And, this time, they apparently went too far because when HNPA reported the work to Wayne County Parks, employees responded quickly, cutting up the bridges and posting signs from the sheriff’s department ordering that no more work take place in the Preserve.

HNPA is pleased by the fast response.

The question remains of why some group would go to the time and expense (this was a fairly expensive and time-intensive project).  Perhaps they felt they were doing EVERYONE a favor by extending the trail system and building bridge across streams to give the public better access to various sections of the Preserve. If they did, they were very wrong. In fact, they may have done all mountain bikers and even groups like the Michigan Mountain Bikers Association a disfavor by their arrogance.

And why aren’t mountain bikes allowed in the Holliday Nature Preserve? That’s a subject for another blog and for our next HNPA newsletter.

Categories: ecology, General, Uncategorized | Tags: , , , | Leave a comment

A bit of Holliday History. Part 1

aerial photo of Holliday PreserveThe William P. Holliday Forest & Wildlife Preserve is a 580-acre (give or take a few) passive recreation area in Westland, Michigan, a western suburb of Detroit.  The Preserve is a linear park that runs along Tonquish Creek (the green area at left).  It was established in 1964 by Arthur Richardson in honor of his uncle for whom the Preserve was named.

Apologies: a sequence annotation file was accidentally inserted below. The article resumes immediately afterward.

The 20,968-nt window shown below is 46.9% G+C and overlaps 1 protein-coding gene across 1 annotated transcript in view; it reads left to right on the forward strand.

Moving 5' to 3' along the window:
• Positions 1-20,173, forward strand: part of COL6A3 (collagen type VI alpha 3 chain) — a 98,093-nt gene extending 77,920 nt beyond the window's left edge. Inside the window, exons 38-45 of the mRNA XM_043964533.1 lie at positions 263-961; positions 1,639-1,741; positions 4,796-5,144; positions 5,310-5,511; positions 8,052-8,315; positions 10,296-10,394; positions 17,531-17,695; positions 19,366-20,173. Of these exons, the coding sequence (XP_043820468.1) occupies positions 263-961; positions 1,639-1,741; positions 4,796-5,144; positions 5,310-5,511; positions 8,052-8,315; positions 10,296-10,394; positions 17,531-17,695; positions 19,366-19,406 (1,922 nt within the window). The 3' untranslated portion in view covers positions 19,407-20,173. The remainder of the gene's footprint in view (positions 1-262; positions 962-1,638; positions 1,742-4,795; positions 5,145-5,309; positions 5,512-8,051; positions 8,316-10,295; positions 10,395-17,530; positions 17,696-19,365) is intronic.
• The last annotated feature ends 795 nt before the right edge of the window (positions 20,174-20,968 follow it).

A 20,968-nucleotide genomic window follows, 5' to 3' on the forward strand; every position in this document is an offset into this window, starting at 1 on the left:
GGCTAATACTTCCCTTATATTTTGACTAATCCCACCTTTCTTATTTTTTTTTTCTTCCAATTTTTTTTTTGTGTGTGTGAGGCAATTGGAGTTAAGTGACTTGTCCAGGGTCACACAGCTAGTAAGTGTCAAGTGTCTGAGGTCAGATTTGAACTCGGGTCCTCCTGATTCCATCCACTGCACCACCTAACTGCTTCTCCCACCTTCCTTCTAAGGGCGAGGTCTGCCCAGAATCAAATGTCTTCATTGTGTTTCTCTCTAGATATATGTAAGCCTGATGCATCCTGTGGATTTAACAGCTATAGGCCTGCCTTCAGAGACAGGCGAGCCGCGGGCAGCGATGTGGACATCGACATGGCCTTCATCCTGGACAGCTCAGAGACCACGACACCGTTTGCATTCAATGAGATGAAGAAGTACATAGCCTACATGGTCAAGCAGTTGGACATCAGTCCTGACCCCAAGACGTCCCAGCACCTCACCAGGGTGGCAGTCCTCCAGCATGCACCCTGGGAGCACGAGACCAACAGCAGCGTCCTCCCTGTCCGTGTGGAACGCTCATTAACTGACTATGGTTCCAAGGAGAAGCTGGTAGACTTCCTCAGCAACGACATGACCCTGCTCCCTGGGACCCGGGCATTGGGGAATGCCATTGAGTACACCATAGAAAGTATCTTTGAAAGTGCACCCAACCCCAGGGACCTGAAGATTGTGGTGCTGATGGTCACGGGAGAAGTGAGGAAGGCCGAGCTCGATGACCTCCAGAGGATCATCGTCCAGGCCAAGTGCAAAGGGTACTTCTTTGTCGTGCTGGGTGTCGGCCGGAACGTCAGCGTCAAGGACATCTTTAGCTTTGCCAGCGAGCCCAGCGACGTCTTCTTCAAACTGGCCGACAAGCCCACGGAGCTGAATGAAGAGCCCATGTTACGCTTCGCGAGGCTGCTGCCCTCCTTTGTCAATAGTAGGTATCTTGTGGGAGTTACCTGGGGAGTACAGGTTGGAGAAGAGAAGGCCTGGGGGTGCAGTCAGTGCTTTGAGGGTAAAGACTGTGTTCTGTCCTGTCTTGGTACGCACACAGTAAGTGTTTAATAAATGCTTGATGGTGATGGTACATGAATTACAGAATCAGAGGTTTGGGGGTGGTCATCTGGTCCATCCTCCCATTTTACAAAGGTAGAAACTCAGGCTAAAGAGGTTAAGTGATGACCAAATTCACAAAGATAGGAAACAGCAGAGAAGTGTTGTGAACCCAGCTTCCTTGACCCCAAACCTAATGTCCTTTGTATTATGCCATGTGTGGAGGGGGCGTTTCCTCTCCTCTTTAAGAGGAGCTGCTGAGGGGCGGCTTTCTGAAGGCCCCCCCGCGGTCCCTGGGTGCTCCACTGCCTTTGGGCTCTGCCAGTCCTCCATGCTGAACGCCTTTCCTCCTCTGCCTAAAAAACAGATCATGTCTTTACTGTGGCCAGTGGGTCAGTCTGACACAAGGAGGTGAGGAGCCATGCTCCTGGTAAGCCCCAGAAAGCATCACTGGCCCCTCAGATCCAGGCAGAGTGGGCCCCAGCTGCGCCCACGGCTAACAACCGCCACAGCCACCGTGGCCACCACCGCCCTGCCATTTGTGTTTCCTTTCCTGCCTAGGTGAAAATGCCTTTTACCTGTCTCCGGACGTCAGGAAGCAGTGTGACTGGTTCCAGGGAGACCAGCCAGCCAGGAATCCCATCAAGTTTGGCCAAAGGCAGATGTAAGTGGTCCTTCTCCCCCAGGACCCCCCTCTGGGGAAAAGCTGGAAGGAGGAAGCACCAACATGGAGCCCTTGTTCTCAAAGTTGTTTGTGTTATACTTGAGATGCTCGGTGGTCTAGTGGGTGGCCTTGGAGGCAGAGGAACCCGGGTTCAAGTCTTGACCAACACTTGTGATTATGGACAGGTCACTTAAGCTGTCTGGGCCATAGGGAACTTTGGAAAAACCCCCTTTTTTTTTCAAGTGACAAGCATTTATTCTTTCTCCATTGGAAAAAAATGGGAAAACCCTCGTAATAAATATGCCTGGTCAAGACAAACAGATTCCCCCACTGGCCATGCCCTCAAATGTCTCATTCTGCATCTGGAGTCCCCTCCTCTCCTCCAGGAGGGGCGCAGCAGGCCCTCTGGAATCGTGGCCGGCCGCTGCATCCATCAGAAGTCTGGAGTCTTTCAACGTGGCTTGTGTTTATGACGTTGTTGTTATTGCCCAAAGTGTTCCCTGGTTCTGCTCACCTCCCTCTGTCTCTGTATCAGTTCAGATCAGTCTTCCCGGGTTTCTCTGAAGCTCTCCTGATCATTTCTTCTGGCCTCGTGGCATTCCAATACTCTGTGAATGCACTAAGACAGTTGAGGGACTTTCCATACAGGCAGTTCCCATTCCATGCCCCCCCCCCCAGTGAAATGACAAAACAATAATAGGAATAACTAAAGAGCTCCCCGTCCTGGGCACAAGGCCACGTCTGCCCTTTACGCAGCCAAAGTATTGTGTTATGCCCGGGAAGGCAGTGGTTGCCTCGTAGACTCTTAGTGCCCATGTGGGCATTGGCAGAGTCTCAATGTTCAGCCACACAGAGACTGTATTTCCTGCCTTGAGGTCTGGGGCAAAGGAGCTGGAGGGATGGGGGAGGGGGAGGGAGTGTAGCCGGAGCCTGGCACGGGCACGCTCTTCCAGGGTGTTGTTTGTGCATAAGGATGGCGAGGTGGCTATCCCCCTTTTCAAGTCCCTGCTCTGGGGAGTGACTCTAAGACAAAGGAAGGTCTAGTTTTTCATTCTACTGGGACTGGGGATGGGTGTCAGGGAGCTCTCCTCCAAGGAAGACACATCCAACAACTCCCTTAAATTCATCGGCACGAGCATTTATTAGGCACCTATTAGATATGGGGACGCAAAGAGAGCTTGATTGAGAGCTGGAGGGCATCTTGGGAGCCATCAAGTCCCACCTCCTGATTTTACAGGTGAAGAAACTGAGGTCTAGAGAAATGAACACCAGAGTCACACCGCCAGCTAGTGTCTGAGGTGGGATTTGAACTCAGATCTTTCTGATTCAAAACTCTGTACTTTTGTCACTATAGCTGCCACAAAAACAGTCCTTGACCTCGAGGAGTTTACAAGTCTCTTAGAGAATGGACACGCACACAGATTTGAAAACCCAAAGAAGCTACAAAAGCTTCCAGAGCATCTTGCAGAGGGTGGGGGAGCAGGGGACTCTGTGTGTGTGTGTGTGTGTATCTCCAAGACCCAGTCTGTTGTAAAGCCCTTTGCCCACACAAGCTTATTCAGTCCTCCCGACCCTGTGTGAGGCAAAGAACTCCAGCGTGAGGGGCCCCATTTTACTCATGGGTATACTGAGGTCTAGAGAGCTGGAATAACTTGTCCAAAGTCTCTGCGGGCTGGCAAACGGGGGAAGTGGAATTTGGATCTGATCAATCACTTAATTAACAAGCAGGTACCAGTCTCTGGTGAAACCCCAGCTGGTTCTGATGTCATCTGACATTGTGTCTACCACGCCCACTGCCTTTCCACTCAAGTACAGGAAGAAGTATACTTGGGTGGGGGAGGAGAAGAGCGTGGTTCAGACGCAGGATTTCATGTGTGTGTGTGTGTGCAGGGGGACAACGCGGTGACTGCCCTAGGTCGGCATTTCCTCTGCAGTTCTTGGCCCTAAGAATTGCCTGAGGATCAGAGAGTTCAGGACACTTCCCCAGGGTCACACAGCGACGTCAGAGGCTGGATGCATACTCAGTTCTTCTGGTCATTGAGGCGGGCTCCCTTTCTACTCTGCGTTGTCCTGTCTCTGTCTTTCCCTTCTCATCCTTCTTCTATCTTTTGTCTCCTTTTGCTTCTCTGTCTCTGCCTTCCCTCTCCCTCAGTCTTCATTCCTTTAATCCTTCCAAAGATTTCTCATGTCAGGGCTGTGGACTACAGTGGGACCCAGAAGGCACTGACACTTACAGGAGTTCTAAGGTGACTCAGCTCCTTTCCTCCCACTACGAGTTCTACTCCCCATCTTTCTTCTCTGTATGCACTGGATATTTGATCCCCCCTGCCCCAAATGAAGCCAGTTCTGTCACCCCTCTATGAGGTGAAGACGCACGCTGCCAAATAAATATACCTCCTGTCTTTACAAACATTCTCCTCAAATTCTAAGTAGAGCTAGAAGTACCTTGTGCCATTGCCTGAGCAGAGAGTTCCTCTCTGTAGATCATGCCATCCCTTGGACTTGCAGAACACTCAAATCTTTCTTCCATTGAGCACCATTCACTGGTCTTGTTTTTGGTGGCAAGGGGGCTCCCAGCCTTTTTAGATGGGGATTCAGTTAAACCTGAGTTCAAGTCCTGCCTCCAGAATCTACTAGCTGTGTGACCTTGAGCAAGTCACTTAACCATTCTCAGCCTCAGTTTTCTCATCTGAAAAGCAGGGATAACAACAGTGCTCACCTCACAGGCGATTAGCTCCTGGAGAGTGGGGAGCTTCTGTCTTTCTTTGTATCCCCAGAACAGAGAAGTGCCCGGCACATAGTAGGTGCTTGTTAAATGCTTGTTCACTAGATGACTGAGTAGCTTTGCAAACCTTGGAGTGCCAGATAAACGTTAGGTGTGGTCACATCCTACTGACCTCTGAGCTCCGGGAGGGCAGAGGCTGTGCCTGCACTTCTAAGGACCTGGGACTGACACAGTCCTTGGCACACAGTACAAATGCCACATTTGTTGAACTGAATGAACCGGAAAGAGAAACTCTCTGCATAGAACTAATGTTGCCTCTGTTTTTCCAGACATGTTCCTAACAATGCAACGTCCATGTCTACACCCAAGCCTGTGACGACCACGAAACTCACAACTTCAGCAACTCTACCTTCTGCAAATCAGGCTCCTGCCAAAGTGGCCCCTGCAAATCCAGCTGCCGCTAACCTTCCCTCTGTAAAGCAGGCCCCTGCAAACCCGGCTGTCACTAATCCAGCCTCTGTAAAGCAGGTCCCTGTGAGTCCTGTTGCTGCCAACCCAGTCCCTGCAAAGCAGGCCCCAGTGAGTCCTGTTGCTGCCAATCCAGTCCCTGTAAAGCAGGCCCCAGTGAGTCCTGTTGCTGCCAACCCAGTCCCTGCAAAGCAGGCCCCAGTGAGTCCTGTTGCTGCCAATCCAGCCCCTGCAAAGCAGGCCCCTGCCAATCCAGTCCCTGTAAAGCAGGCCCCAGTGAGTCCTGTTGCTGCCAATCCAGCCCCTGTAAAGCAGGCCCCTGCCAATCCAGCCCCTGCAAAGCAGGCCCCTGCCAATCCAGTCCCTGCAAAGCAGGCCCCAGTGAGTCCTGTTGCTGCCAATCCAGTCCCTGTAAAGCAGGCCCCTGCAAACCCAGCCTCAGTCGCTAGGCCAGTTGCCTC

Now I have an interest in history and am a member of the Holliday Nature Preserve Association, a volunteer group that gives hikes, hosts clean-ups and works to improve the Preserve, so my interest is personal.  In addition, I edit our organization’s  newsletter and run its website.

The other day, I ran across several articles on the history of the Preserve.  Apparently Richardson, who was born in Michigan, but moved to New York where he died in 1938, established a trust that left much of his estate to Wayne County.  There was a catch however:  The county would need to establish a park in his Uncle William’s name and ensure it remained unspoiled so as to give people an idea of what Wayne County looked like in the mid-19th century.

The gift Richardson offered the county amounted to $1.445 million.  That was a lot of coin 50 years ago and county fathers took it, although they knew doing so would remove a large portion of Nankin Township (now the city of  Westland) from development.  Plus, although Westland is now one of the state’s largest cities, 50 years ago the area in question was heavily wooded and located in a township that had, at least then, a surplus of  undeveloped land.

It wasn’t until 1958 that the bequest became before the county’s Board of Supervisors, who approved it, and began to purchase land along the Tonquish Creek, a tributary of the Rouge River, for a Preserve.

Plans at the time called for six shelters, 70 camp stoves, nine council fires, 17 pedestrian bridges, six parking areas, 2.5 miles of service drives and 10 miles of nature trails.  It would take much of a decade for the land to be purchased or taken through the process of eminent domain, and the work completed, though plans were scaled back considerably by the time the Preserve was dedicated on July 2, 1964.